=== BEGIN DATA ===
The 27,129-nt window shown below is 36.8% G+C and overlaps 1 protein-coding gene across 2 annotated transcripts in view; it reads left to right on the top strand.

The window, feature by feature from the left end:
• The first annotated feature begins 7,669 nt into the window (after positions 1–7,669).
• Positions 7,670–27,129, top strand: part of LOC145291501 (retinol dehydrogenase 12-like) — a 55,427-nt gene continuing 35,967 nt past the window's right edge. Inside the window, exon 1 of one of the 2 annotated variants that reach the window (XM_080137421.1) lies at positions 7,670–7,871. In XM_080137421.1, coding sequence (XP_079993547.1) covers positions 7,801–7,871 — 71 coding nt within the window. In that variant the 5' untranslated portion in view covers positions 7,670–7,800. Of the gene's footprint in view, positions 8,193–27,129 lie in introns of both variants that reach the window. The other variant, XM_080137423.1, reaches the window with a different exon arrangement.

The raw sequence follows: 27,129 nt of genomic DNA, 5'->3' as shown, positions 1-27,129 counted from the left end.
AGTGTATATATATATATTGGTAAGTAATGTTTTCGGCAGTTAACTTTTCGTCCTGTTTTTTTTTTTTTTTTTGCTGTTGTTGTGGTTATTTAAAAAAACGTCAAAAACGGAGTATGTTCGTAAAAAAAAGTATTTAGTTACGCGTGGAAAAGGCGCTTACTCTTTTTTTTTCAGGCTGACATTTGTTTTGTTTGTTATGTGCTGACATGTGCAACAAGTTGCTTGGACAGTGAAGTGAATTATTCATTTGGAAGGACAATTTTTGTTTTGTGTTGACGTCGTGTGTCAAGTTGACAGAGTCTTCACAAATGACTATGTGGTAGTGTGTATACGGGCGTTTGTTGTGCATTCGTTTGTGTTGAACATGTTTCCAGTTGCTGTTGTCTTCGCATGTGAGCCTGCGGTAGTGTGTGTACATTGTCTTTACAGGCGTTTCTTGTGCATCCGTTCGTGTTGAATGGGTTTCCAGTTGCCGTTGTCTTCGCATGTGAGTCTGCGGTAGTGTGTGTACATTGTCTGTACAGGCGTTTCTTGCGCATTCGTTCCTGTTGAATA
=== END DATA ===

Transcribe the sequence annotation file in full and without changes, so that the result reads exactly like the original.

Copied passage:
The 27,129-nt window shown below is 36.8% G+C and overlaps 1 protein-coding gene across 2 annotated transcripts in view; it reads left to right on the top strand.

The window, feature by feature from the left end:
• The first annotated feature begins 7,669 nt into the window (after positions 1–7,669).
• Positions 7,670–27,129, top strand: part of LOC145291501 (retinol dehydrogenase 12-like) — a 55,427-nt gene continuing 35,967 nt past the window's right edge. Inside the window, exon 1 of one of the 2 annotated variants that reach the window (XM_080137421.1) lies at positions 7,670–7,871. In XM_080137421.1, coding sequence (XP_079993547.1) covers positions 7,801–7,871 — 71 coding nt within the window. In that variant the 5' untranslated portion in view covers positions 7,670–7,800. Of the gene's footprint in view, positions 8,193–27,129 lie in introns of both variants that reach the window. The other variant, XM_080137423.1, reaches the window with a different exon arrangement.

The raw sequence follows: 27,129 nt of genomic DNA, 5'->3' as shown, positions 1-27,129 counted from the left end.
AGTGTATATATATATATTGGTAAGTAATGTTTTCGGCAGTTAACTTTTCGTCCTGTTTTTTTTTTTTTTTTTGCTGTTGTTGTGGTTATTTAAAAAAACGTCAAAAACGGAGTATGTTCGTAAAAAAAAGTATTTAGTTACGCGTGGAAAAGGCGCTTACTCTTTTTTTTTCAGGCTGACATTTGTTTTGTTTGTTATGTGCTGACATGTGCAACAAGTTGCTTGGACAGTGAAGTGAATTATTCATTTGGAAGGACAATTTTTGTTTTGTGTTGACGTCGTGTGTCAAGTTGACAGAGTCTTCACAAATGACTATGTGGTAGTGTGTATACGGGCGTTTGTTGTGCATTCGTTTGTGTTGAACATGTTTCCAGTTGCTGTTGTCTTCGCATGTGAGCCTGCGGTAGTGTGTGTACATTGTCTTTACAGGCGTTTCTTGTGCATCCGTTCGTGTTGAATGGGTTTCCAGTTGCCGTTGTCTTCGCATGTGAGTCTGCGGTAGTGTGTGTACATTGTCTGTACAGGCGTTTCTTGCGCATTCGTTCCTGTTGAATA